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Sustainability pressures compel brands to relook raw material choices

  

Sustainability pressures compel brands to relook raw materialThe pandemic has accelerated demand for clothes made from performance fabrics because of its moisture-wicking, anti-odor and cooling properties they offer. As per a Women’s Wear Daily report, consumers are seeking not just presentable but also versatile garments. This has created demand for fabrics with technical attributes, says Stephen Kerns, President, Schoeller USA. His company launched several products in June including ‘Drys’, a two-way stretch fabric made from recycled polyester and Ecorepel Bio, a moisture and abrasion-resistant technology that can be used in sports and lifestyle apparel.

The company also launched Schoeller Shape, a cotton blend made from recycled polyamide. Another launch is the Softight ripstop fabric made from recycled polyamide for making pants. Finished with Ecorepel Bio technology, these fabrics offer are water- and dirt-repellent besides being PFC-free and renewable raw materials-based. They can be used in bottoms, tops and jackets, says Kerns,.

Opportunity for stretch fabrics

Pandemic-prompted lifestyle changes have stepped up demand for stretch fabrics, opines Kerns. These fabricsSustainability pressures compel brands to relook raw material choices enable consumers to retain their garments longer, explains Alexa Raab, Head-Global Brand and Communications, Sorona, a bio-based, high-performance polymer from DuPont. Sorona-blended fabrics not just offer long-lasting stretch but also feature wrinkle resistance and shape recovery properties that reduce bagging and pilling.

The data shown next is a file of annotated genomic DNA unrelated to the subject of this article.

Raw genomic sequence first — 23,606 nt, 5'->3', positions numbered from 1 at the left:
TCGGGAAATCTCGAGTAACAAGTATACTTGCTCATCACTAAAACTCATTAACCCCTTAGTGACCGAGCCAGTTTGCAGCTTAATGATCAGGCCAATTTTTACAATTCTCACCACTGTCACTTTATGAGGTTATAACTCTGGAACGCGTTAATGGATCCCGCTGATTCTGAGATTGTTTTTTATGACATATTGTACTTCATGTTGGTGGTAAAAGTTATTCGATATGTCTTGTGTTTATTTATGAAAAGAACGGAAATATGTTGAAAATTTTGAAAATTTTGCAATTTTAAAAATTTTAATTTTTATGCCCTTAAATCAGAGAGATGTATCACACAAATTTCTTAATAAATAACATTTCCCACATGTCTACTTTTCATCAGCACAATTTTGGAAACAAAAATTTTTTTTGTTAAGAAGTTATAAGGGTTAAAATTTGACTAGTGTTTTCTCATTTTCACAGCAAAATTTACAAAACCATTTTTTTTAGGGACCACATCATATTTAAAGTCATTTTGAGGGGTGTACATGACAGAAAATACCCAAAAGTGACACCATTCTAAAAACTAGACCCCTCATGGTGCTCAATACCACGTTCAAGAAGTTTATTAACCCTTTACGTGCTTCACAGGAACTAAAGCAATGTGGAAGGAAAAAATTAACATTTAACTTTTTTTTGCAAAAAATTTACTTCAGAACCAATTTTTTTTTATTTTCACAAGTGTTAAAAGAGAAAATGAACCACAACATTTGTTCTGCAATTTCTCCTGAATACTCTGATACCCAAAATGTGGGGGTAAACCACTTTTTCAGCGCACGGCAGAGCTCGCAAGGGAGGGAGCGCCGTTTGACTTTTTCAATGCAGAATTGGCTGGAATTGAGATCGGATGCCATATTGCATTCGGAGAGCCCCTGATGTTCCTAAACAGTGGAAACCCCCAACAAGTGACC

Certified through the company’s ‘Common Thread Certification Program’, these fabrics meet the key performance criteria of long-lasting stretch, shape recovery, easy care, softness and breathability. They are being used in home products and comforters. In February, Dupont teamed with Thindown to launch a blended material that provides warmth, lightness and breathability on top of Sorona’s softness, drape and stretch.

Owned by Milliken & Co, Polartec increased the use of performance fabrics in garments, Steve Layton, President notes, the brand introduced synthetic PolarFleece performance fabric in 1981as an alternative to wool. It also works with Moncler, Stone Island, Reigning Champ, Veilance and other fashion brands.

Blending appearance with comfort

Appearance plays an important role in garments made from performance fabrics, says Layton. One of the most popular performance fabrics offered by Ploartec is the PowerAir that retains warmth by reducing microfiber shedding. Polartech also eliminates PFAS (per- and polyfluoralkyl substances) across its line of performance fabrics. In future, the brand aims to use more bio-based fibers in its performance fabrics, Layton adds.

Growing demand for sustainable performance fabrics have been answered by Unifi which launched Repreve recycled polyester fiber. As Chad Bolick, Vice President says, these fibers can be used to create a variety of products ranging from apparel and shoes to home furnishings.

Growing demand for merino wool loungewear

Consumers also look to merino wool to meet their performance needs. Stuart McCullough, Managing Director, The Woolmark Company says, consumers are seeking innovative and eco-friendly solutions in performance fabrics. This is leading to increased demand for loungewear made from merino wool. To capitalize on this, Woolmark plans to increase the use of performance fibers in shoes such as APL’s technical knit runner.

McCullough believes demand for a sustainable system will drive the use of performance fabrics in future. Sustainability pressures are compelling brands and manufacturers to relook their material choices and opt for more eco-friendly fibers. Australian wool is emerging as a more eco-friendly option for development of sustainable textiles.

 
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